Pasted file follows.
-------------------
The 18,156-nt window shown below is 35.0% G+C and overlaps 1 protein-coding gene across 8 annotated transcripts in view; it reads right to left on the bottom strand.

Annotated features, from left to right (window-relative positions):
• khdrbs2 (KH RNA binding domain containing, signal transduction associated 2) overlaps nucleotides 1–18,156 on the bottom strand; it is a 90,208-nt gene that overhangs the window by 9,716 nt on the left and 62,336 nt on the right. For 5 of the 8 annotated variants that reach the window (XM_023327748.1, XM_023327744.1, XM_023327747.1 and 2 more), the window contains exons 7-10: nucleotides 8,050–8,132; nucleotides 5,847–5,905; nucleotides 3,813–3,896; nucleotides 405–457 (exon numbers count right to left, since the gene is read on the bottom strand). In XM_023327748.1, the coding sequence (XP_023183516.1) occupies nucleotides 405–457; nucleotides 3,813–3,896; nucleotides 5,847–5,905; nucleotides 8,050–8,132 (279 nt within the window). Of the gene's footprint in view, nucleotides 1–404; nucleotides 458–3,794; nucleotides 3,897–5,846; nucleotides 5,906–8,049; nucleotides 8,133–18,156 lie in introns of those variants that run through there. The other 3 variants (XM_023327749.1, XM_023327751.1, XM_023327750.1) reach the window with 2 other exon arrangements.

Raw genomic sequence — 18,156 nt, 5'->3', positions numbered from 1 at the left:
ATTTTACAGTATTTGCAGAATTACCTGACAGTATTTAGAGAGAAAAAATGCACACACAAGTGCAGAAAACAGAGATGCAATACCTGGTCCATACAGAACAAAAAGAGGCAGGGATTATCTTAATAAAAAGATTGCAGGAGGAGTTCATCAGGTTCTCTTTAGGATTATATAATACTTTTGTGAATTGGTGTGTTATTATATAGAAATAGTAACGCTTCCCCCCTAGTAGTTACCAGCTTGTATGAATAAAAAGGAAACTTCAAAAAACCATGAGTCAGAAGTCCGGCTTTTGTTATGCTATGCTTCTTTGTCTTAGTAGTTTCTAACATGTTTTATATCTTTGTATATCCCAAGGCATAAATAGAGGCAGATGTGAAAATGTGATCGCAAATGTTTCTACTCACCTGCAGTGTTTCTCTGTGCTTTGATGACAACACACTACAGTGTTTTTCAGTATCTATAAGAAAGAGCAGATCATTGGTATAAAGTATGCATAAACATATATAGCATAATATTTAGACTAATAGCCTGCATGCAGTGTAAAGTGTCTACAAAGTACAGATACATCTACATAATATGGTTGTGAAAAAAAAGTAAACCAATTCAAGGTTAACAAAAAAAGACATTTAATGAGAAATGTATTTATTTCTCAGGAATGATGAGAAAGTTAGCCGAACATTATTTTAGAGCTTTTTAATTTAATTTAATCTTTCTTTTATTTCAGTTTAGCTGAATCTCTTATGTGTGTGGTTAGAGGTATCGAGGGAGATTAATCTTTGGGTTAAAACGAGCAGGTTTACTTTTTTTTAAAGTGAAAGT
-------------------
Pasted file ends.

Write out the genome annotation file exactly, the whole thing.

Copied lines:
The 18,156-nt window shown below is 35.0% G+C and overlaps 1 protein-coding gene across 8 annotated transcripts in view; it reads right to left on the bottom strand.

Annotated features, from left to right (window-relative positions):
• khdrbs2 (KH RNA binding domain containing, signal transduction associated 2) overlaps nucleotides 1–18,156 on the bottom strand; it is a 90,208-nt gene that overhangs the window by 9,716 nt on the left and 62,336 nt on the right. For 5 of the 8 annotated variants that reach the window (XM_023327748.1, XM_023327744.1, XM_023327747.1 and 2 more), the window contains exons 7-10: nucleotides 8,050–8,132; nucleotides 5,847–5,905; nucleotides 3,813–3,896; nucleotides 405–457 (exon numbers count right to left, since the gene is read on the bottom strand). In XM_023327748.1, the coding sequence (XP_023183516.1) occupies nucleotides 405–457; nucleotides 3,813–3,896; nucleotides 5,847–5,905; nucleotides 8,050–8,132 (279 nt within the window). Of the gene's footprint in view, nucleotides 1–404; nucleotides 458–3,794; nucleotides 3,897–5,846; nucleotides 5,906–8,049; nucleotides 8,133–18,156 lie in introns of those variants that run through there. The other 3 variants (XM_023327749.1, XM_023327751.1, XM_023327750.1) reach the window with 2 other exon arrangements.

Raw genomic sequence — 18,156 nt, 5'->3', positions numbered from 1 at the left:
ATTTTACAGTATTTGCAGAATTACCTGACAGTATTTAGAGAGAAAAAATGCACACACAAGTGCAGAAAACAGAGATGCAATACCTGGTCCATACAGAACAAAAAGAGGCAGGGATTATCTTAATAAAAAGATTGCAGGAGGAGTTCATCAGGTTCTCTTTAGGATTATATAATACTTTTGTGAATTGGTGTGTTATTATATAGAAATAGTAACGCTTCCCCCCTAGTAGTTACCAGCTTGTATGAATAAAAAGGAAACTTCAAAAAACCATGAGTCAGAAGTCCGGCTTTTGTTATGCTATGCTTCTTTGTCTTAGTAGTTTCTAACATGTTTTATATCTTTGTATATCCCAAGGCATAAATAGAGGCAGATGTGAAAATGTGATCGCAAATGTTTCTACTCACCTGCAGTGTTTCTCTGTGCTTTGATGACAACACACTACAGTGTTTTTCAGTATCTATAAGAAAGAGCAGATCATTGGTATAAAGTATGCATAAACATATATAGCATAATATTTAGACTAATAGCCTGCATGCAGTGTAAAGTGTCTACAAAGTACAGATACATCTACATAATATGGTTGTGAAAAAAAAGTAAACCAATTCAAGGTTAACAAAAAAAGACATTTAATGAGAAATGTATTTATTTCTCAGGAATGATGAGAAAGTTAGCCGAACATTATTTTAGAGCTTTTTAATTTAATTTAATCTTTCTTTTATTTCAGTTTAGCTGAATCTCTTATGTGTGTGGTTAGAGGTATCGAGGGAGATTAATCTTTGGGTTAAAACGAGCAGGTTTACTTTTTTTTAAAGTGAAAGT